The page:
[OUTLOOK]Time to change how we honor dead

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[OUTLOOK]Time to change how we honor dead

Over the weekend, I went to visit my ancestors’ graveyards. Just to get out of the city made me feel relaxed and happy.
I drove a cultivator and passed by grapevines, feeling like the hero of a popular TV series that ended recently. In fact, the TV series was shot near the mountain where my ancestors’ tombs are located.
I was happy to see cockscombs and salvias again after a long time. There were countless wild flowers all over the place. I was fully refreshed and recharged.
But the job wasn’t easy. I carried two tools to cut weeds from the tombs, plus five rakes and one saw to cut weeds from 17 tombs. The gravesites were not even next to one another. They were scattered on many different hills, probably because descendants wanted to have better places to bury their ancestors.
That was understandable, but still it was a lot of hard work. I return there every year but I get lost every time. I have to cut down tall weeds and arrowroots to make my way. While moving from one tomb to the next, I thought there was something wrong with that.
That was not only because it was hard and exhausting. I felt it was not right that our beautiful mountains are full of tombs. On the train going to my hometown, when I looked out the window, I found the mountains full of tombs of all sizes. We should do something about this, don’t you think?
Actually I feel envious of the western culture of cemetries. Although there were times when bodies were interred in the basements of churches, cemeteries are not repugnant places to Westerners. Cemeteries are instead places to rest and remember those who have passed away.
In the Pere Lachaise cemetery or the Montparnasse cemetery in Paris, fans visit the tombs of popular singers and great writers and have fun all day long.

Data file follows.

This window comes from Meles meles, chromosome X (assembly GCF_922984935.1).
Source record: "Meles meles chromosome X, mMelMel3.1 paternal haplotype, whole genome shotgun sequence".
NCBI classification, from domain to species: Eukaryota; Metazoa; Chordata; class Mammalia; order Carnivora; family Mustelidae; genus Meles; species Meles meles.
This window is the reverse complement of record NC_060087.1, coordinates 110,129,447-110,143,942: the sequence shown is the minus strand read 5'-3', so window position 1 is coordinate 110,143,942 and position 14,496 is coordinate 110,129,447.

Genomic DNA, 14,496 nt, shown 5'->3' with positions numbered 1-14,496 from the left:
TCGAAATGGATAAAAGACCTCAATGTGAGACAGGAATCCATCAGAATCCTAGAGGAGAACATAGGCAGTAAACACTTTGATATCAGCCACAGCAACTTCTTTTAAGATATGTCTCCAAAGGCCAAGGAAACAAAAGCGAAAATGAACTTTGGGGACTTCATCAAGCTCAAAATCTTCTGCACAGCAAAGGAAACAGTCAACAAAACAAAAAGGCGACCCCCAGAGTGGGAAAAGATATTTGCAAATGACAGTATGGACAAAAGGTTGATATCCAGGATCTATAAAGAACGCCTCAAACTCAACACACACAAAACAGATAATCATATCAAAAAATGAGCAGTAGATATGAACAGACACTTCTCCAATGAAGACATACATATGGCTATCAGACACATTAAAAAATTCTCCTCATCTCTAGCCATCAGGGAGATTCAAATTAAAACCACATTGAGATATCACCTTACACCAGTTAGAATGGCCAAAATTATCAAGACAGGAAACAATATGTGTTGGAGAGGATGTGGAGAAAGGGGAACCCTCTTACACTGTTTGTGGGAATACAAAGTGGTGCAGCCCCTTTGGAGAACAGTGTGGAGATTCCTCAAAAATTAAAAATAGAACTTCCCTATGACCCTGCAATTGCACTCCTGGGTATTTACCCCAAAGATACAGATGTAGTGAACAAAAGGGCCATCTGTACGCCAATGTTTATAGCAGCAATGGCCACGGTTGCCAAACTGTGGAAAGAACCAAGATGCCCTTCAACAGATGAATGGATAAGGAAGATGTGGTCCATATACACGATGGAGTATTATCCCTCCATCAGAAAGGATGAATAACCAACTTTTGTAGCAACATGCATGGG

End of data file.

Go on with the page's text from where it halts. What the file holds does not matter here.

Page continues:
In the Kensal Green Cemetery, in London, 85 different kinds of birds are said to live. In the Rose Hills Memorial Park, in Los Angeles, 7,000 rose bushes of some 600 varieties grow. Cemeteries serve as places to learn about nature.
I wish we had this culture but it would be hard to change an old custom and culture overnight.
Our culture on tombs was mainly influenced by feng shui. Feng shui comes from the expression, “To block wind and to gain water.”
This came from China but thrived in Korea. The philosophy of feng shui was coupled with Confucianism, in which people are to respect their ancestors. This resulted in the vanity of building larger tombs at better spots and the destruction of nature.
Compared to our custom, China’s culture on tombs is more nature-friendly. It has been so even before Mao Zedong ordered cremation.
In the Chinese epic classic, “Romance of the Three Kingdoms,” Cao Cao made his own tomb when alive and said, “From a long time ago, people have buried their dead in barren land. Do not build a mound over my grave and do not plant trees on it.” Shrubs grow on the graves of Liu Bei and Zhuge Liang or Kongming. These have been the traditional type of tombs in China. By letting shrubs grow over tombs, a person’s remains return to nature.
There is nothing wrong in trying to bury one’s ancestors in good places. The problem is that we have such a small national territory.
The average size of a living space for Koreans is 14 square meters, while the average space of a tomb is 50 square meters.
Every year, the equivalent of a cemetery the size of Yeouido is created and the economic damage from this amounts to 4 trillion won ($4.2 billion).
If this trend persists, experts say that the supply of graveyards in the metropolitan Seoul area will reach its limit within three years and that the entire country will be filled within 10 years.
Fortunately, people’s thoughts and perceptions have been changing lately. My parents now think of cremation for themselves.
While cutting weeds on the tombs, my family discussed our thoughts on this issue and cremation or burial without making a funeral mound sounded like a good idea to me. In this way, the remains of many generations will take up the same space as one tomb.
It will soon be Chuseok and Korean families will get together over this holiday. I hope Koreans talk about this with their families during the Chuseok family reunion. Please remember that our dead take up three times as much space as our living do.

* The writer is the head of the JoongAng Ilbo’s weekend news team.


by Lee Hoon-beom
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